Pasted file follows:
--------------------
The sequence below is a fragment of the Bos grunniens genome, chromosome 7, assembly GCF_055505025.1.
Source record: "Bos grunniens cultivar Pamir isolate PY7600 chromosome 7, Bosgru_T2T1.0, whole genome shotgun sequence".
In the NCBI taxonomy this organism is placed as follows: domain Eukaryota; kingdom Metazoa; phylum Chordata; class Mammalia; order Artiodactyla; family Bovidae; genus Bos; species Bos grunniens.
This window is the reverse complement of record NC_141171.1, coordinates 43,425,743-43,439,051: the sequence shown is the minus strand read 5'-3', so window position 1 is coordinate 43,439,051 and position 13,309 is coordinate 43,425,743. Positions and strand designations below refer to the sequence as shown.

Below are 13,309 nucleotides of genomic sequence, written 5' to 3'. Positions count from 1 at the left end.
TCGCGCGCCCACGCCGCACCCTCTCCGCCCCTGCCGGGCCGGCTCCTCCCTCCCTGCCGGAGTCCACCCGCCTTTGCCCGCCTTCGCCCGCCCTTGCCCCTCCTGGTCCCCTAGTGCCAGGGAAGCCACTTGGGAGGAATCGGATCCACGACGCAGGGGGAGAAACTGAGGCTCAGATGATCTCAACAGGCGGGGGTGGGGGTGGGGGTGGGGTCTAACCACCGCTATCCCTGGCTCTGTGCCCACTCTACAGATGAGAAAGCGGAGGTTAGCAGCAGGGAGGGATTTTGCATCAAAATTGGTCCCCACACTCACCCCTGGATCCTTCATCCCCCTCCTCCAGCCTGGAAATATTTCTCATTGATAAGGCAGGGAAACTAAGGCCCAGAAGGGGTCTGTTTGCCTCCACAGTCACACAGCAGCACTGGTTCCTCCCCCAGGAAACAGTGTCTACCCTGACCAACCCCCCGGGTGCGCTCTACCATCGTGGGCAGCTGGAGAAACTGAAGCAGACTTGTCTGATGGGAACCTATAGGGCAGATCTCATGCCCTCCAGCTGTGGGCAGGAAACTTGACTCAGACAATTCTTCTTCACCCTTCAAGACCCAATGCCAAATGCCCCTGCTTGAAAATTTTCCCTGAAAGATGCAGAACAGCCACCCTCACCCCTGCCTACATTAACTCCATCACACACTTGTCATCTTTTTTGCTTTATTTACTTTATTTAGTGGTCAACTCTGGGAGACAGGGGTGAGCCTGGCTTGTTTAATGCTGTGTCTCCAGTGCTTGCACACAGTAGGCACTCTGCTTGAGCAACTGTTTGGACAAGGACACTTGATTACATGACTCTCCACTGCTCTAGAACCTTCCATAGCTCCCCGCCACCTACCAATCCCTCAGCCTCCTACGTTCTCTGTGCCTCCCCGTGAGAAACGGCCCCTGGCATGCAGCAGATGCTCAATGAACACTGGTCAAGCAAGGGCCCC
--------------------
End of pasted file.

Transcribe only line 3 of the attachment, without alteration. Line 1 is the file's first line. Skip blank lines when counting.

In the NCBI taxonomy this organism is placed as follows: domain Eukaryota; kingdom Metazoa; phylum Chordata; class Mammalia; order Artiodactyla; family Bovidae; genus Bos; species Bos grunniens.